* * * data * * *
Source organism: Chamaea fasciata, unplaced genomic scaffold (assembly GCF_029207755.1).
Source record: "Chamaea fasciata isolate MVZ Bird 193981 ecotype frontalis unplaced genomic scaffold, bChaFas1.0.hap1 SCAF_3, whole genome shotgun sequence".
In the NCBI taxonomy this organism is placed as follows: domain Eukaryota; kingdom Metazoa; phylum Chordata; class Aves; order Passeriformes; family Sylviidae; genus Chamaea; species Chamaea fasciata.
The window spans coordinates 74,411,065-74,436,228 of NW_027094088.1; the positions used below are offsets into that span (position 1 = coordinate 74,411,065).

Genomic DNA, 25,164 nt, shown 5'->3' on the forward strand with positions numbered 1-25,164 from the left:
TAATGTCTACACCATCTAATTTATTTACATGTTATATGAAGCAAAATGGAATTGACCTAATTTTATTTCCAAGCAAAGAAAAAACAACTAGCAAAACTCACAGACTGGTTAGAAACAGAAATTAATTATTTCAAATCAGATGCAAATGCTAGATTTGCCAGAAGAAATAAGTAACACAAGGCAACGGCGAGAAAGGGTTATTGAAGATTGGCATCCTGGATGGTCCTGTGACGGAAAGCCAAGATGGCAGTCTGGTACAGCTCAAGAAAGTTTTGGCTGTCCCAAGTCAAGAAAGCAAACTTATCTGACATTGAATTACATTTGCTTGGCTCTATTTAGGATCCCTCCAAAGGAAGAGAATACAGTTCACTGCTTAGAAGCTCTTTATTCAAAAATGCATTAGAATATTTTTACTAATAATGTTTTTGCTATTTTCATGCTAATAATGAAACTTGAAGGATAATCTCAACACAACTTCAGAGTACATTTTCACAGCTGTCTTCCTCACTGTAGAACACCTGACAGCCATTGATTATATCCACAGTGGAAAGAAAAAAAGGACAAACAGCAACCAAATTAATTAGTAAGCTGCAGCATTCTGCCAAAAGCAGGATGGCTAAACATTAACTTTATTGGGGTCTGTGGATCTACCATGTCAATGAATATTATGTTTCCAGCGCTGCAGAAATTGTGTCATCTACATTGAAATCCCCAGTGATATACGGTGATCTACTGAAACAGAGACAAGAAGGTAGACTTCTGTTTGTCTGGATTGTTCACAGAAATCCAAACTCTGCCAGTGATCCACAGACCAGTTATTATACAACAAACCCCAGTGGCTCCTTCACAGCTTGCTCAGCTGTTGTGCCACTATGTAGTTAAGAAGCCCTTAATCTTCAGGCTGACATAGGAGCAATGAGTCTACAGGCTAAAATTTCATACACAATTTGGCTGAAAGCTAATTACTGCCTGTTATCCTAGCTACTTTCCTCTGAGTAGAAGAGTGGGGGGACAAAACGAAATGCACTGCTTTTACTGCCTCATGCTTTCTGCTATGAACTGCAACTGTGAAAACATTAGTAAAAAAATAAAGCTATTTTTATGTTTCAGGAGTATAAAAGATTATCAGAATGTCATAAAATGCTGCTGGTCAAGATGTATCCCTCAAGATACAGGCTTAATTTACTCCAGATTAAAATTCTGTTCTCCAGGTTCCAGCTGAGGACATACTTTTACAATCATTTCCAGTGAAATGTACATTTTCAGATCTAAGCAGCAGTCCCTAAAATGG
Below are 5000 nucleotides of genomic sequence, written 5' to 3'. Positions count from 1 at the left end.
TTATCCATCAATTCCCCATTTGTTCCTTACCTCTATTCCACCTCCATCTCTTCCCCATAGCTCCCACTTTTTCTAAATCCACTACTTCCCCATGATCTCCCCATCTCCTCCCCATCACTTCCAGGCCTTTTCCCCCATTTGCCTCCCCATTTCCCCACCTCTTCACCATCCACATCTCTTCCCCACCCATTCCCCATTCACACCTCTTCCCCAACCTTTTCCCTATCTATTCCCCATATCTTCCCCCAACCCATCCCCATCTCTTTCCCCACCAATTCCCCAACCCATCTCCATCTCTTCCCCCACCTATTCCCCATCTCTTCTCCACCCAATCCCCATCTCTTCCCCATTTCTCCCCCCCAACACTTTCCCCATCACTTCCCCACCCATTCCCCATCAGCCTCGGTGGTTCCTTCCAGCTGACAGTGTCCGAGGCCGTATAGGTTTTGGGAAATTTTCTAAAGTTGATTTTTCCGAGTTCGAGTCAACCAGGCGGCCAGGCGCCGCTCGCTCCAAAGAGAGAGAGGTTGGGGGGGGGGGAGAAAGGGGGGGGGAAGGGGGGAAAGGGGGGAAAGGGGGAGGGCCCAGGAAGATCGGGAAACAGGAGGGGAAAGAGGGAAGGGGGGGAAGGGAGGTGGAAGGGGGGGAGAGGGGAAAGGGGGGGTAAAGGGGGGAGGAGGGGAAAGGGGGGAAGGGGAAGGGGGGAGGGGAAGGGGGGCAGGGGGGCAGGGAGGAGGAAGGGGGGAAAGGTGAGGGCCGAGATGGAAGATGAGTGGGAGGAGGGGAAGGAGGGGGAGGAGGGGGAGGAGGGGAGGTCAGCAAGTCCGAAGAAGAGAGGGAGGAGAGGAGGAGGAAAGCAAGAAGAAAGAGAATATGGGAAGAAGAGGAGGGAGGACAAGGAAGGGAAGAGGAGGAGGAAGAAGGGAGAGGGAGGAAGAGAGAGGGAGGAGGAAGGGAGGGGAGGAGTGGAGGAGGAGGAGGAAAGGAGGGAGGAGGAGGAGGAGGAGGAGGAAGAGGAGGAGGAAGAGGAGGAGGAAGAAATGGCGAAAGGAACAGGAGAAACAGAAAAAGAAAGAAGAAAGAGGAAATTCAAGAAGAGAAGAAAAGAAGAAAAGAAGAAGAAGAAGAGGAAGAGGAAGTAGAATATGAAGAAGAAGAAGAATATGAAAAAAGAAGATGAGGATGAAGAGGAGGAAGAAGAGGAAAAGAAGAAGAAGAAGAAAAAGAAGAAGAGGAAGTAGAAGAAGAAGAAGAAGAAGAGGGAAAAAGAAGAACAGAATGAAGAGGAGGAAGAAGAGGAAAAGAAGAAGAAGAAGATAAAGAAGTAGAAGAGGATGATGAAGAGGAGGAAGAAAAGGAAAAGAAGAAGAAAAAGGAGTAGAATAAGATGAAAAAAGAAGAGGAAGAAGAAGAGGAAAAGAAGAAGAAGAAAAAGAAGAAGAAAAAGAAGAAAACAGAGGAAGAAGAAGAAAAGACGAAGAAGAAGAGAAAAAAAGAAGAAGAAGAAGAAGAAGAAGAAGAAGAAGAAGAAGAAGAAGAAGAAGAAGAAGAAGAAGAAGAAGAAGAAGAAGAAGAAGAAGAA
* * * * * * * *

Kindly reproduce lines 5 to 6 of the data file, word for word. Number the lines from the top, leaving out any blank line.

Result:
Genomic DNA, 25,164 nt, shown 5'->3' on the forward strand with positions numbered 1-25,164 from the left:
TAATGTCTACACCATCTAATTTATTTACATGTTATATGAAGCAAAATGGAATTGACCTAATTTTATTTCCAAGCAAAGAAAAAACAACTAGCAAAACTCACAGACTGGTTAGAAACAGAAATTAATTATTTCAAATCAGATGCAAATGCTAGATTTGCCAGAAGAAATAAGTAACACAAGGCAACGGCGAGAAAGGGTTATTGAAGATTGGCATCCTGGATGGTCCTGTGACGGAAAGCCAAGATGGCAGTCTGGTACAGCTCAAGAAAGTTTTGGCTGTCCCAAGTCAAGAAAGCAAACTTATCTGACATTGAATTACATTTGCTTGGCTCTATTTAGGATCCCTCCAAAGGAAGAGAATACAGTTCACTGCTTAGAAGCTCTTTATTCAAAAATGCATTAGAATATTTTTACTAATAATGTTTTTGCTATTTTCATGCTAATAATGAAACTTGAAGGATAATCTCAACACAACTTCAGAGTACATTTTCACAGCTGTCTTCCTCACTGTAGAACACCTGACAGCCATTGATTATATCCACAGTGGAAAGAAAAAAAGGACAAACAGCAACCAAATTAATTAGTAAGCTGCAGCATTCTGCCAAAAGCAGGATGGCTAAACATTAACTTTATTGGGGTCTGTGGATCTACCATGTCAATGAATATTATGTTTCCAGCGCTGCAGAAATTGTGTCATCTACATTGAAATCCCCAGTGATATACGGTGATCTACTGAAACAGAGACAAGAAGGTAGACTTCTGTTTGTCTGGATTGTTCACAGAAATCCAAACTCTGCCAGTGATCCACAGACCAGTTATTATACAACAAACCCCAGTGGCTCCTTCACAGCTTGCTCAGCTGTTGTGCCACTATGTAGTTAAGAAGCCCTTAATCTTCAGGCTGACATAGGAGCAATGAGTCTACAGGCTAAAATTTCATACACAATTTGGCTGAAAGCTAATTACTGCCTGTTATCCTAGCTACTTTCCTCTGAGTAGAAGAGTGGGGGGACAAAACGAAATGCACTGCTTTTACTGCCTCATGCTTTCTGCTATGAACTGCAACTGTGAAAACATTAGTAAAAAAATAAAGCTATTTTTATGTTTCAGGAGTATAAAAGATTATCAGAATGTCATAAAATGCTGCTGGTCAAGATGTATCCCTCAAGATACAGGCTTAATTTACTCCAGATTAAAATTCTGTTCTCCAGGTTCCAGCTGAGGACATACTTTTACAATCATTTCCAGTGAAATGTACATTTTCAGATCTAAGCAGCAGTCCCTAAAATGG